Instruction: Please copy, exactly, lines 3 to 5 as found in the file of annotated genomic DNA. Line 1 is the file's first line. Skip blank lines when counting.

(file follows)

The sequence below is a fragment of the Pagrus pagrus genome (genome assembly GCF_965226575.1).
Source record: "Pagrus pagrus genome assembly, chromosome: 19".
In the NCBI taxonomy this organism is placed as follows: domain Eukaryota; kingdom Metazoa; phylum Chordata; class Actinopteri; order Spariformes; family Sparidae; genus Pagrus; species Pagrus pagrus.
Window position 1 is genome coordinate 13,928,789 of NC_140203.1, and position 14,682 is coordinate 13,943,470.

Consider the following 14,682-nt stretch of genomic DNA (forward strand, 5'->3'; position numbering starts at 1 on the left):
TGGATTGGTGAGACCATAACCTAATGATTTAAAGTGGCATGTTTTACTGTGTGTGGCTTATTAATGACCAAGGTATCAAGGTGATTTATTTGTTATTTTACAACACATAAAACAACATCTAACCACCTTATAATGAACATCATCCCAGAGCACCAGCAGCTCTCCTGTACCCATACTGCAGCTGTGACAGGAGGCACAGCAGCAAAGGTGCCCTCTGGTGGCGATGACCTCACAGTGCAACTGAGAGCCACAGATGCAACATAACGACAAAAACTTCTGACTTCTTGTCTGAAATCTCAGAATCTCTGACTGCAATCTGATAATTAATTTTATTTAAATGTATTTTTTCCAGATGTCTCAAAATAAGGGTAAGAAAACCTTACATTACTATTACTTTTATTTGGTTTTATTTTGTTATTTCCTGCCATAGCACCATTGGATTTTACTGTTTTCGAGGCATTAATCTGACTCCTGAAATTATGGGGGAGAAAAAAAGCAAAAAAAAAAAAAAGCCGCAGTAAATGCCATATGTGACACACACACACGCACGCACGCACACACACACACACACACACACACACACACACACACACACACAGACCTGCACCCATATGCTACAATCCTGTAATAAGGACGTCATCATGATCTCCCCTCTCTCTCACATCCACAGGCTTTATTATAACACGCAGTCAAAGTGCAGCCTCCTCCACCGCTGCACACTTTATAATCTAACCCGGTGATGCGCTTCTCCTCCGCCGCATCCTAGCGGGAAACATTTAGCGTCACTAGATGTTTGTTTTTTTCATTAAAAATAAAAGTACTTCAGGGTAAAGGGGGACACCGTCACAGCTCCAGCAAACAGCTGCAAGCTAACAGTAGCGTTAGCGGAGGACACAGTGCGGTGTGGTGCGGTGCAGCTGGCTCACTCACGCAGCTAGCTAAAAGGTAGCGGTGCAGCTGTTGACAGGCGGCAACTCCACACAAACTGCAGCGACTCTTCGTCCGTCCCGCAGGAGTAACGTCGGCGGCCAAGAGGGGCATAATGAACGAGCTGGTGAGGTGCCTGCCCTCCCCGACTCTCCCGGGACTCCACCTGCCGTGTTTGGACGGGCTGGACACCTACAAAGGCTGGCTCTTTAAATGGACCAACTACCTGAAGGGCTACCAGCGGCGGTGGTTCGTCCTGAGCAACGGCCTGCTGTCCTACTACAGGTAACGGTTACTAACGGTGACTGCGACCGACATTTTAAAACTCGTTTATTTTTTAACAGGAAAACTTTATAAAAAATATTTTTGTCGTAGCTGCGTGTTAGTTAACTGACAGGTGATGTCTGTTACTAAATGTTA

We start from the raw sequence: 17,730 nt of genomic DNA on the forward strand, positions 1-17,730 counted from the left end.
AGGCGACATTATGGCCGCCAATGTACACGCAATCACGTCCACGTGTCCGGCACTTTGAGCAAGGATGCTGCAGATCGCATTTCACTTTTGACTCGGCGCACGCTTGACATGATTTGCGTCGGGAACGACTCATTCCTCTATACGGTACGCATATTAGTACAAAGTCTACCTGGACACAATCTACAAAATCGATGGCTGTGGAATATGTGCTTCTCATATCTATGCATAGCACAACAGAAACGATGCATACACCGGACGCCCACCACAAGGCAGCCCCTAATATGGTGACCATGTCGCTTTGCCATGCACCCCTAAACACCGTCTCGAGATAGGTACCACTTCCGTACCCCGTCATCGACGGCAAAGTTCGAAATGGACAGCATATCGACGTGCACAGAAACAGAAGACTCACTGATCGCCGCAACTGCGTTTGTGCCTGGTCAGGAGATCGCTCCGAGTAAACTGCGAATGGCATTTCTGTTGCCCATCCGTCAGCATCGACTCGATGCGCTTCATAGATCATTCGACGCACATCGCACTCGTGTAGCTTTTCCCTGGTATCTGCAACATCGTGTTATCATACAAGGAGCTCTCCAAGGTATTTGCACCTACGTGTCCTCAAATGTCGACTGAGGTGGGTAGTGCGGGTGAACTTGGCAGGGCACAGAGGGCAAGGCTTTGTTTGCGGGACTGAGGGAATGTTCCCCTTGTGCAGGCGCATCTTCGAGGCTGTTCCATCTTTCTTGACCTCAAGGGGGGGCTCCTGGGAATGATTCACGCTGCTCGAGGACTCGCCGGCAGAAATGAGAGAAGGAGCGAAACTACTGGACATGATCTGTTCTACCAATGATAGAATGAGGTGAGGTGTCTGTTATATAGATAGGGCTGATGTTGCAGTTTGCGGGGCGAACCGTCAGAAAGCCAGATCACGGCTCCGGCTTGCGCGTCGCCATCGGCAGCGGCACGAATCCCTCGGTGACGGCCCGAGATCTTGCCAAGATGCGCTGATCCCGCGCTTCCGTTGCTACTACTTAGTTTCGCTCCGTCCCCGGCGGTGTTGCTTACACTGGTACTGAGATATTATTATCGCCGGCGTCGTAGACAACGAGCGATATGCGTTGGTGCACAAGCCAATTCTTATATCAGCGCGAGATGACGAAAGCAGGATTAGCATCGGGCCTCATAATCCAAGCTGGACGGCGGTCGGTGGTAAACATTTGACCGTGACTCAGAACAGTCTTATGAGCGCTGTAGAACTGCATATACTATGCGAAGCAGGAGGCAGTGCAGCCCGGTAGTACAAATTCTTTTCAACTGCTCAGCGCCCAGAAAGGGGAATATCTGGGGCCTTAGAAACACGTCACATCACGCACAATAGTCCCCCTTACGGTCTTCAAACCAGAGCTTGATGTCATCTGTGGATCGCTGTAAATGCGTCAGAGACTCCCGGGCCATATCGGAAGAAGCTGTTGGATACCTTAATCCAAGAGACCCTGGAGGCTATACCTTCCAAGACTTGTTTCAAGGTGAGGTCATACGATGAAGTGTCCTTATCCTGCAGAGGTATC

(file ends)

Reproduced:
In the NCBI taxonomy this organism is placed as follows: domain Eukaryota; kingdom Metazoa; phylum Chordata; class Actinopteri; order Spariformes; family Sparidae; genus Pagrus; species Pagrus pagrus.
Window position 1 is genome coordinate 13,928,789 of NC_140203.1, and position 14,682 is coordinate 13,943,470.

Consider the following 14,682-nt stretch of genomic DNA (forward strand, 5'->3'; position numbering starts at 1 on the left):